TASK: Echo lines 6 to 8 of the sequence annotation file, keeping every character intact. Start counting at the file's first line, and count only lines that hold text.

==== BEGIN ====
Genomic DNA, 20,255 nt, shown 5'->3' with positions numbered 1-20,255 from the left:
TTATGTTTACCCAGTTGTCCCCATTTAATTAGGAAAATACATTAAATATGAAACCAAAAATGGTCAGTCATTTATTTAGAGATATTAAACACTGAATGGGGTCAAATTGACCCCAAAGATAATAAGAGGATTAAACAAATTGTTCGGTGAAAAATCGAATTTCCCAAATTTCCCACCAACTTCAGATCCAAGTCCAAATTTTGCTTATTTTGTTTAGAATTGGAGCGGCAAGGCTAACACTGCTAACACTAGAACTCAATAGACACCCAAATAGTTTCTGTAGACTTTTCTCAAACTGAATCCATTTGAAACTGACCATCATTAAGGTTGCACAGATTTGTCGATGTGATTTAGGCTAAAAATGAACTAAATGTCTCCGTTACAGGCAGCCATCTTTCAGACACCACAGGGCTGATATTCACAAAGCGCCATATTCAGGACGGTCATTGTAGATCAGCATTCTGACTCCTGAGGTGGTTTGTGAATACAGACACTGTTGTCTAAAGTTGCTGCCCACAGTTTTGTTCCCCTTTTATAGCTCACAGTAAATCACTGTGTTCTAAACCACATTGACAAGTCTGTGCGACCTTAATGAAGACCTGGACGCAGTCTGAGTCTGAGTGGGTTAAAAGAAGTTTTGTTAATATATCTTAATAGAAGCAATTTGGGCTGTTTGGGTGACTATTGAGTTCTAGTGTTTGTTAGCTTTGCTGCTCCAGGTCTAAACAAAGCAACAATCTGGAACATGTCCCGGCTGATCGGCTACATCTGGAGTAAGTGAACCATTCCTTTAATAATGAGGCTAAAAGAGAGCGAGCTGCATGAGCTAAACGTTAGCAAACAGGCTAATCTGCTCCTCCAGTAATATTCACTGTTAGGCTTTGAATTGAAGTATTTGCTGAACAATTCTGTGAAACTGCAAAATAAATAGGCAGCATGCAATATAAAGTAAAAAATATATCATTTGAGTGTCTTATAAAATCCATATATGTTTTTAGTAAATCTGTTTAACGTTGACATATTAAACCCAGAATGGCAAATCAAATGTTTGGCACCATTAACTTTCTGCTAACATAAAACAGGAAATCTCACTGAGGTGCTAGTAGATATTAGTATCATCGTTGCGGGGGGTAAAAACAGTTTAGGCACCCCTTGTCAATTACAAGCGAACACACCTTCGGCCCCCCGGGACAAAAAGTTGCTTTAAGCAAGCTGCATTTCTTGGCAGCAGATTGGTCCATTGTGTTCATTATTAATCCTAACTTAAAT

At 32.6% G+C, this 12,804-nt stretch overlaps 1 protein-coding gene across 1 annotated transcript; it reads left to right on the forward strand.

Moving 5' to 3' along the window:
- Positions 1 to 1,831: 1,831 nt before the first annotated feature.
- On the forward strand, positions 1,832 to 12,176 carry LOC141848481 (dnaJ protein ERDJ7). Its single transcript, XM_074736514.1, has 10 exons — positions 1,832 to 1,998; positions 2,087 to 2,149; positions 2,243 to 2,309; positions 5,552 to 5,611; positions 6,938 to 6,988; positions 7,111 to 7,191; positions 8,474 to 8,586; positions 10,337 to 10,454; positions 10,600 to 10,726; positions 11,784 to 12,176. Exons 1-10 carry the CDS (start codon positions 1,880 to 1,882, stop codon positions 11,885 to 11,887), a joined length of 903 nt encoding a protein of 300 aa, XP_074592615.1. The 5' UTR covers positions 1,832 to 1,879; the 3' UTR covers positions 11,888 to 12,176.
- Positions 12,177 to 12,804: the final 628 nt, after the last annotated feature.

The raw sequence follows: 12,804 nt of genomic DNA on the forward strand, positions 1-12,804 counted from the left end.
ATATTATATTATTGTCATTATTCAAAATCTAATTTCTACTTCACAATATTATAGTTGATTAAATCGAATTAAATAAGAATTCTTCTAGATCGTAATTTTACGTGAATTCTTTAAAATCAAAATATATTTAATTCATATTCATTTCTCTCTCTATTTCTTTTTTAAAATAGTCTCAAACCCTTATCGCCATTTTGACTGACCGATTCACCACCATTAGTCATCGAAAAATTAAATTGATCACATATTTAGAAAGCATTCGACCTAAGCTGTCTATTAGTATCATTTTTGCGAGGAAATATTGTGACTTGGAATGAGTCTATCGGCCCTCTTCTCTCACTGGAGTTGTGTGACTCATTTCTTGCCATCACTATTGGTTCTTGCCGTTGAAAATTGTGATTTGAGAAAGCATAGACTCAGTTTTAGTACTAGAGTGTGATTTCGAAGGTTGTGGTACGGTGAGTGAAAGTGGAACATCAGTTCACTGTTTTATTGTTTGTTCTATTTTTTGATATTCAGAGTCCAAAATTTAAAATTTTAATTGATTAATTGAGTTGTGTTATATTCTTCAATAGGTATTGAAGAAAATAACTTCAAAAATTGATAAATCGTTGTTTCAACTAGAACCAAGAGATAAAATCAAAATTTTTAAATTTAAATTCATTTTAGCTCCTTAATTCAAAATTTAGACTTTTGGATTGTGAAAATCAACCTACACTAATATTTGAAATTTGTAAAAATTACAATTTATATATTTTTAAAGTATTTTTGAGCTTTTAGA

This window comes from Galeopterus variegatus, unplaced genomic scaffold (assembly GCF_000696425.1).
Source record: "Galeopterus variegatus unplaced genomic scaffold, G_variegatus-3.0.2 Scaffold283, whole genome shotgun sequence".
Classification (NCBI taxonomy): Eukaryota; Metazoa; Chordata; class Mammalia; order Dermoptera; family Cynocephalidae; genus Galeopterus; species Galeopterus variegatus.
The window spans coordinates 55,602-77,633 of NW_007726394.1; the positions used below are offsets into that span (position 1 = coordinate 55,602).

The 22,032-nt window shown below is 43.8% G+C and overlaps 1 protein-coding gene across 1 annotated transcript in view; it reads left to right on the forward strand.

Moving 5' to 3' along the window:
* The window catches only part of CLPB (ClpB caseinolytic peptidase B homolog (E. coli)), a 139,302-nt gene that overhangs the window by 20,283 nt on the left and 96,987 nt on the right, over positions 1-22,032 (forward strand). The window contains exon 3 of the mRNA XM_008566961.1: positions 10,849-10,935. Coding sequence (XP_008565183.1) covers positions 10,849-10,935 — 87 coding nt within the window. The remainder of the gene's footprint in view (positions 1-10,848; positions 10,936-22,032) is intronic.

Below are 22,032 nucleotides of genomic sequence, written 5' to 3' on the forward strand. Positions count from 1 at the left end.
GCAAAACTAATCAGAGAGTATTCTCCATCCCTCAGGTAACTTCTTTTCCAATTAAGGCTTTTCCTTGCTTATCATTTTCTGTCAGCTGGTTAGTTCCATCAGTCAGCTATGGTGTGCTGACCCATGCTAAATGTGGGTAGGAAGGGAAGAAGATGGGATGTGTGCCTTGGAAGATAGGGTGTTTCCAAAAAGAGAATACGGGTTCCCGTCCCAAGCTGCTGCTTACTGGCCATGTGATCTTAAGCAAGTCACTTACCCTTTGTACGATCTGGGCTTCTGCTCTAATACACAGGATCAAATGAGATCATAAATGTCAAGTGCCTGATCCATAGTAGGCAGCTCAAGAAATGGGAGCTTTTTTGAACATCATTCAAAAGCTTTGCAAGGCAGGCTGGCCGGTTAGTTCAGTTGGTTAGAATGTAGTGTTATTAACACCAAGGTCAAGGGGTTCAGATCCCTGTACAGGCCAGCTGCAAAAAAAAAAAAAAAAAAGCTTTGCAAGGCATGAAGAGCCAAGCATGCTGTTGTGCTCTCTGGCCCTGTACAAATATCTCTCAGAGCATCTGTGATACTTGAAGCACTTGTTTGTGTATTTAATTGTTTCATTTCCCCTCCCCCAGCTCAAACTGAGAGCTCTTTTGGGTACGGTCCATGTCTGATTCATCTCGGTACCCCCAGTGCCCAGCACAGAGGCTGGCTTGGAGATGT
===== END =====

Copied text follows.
- On the forward strand, positions 1,832 to 12,176 carry LOC141848481 (dnaJ protein ERDJ7). Its single transcript, XM_074736514.1, has 10 exons — positions 1,832 to 1,998; positions 2,087 to 2,149; positions 2,243 to 2,309; positions 5,552 to 5,611; positions 6,938 to 6,988; positions 7,111 to 7,191; positions 8,474 to 8,586; positions 10,337 to 10,454; positions 10,600 to 10,726; positions 11,784 to 12,176. Exons 1-10 carry the CDS (start codon positions 1,880 to 1,882, stop codon positions 11,885 to 11,887), a joined length of 903 nt encoding a protein of 300 aa, XP_074592615.1. The 5' UTR covers positions 1,832 to 1,879; the 3' UTR covers positions 11,888 to 12,176.
- Positions 12,177 to 12,804: the final 628 nt, after the last annotated feature.

The raw sequence follows: 12,804 nt of genomic DNA on the forward strand, positions 1-12,804 counted from the left end.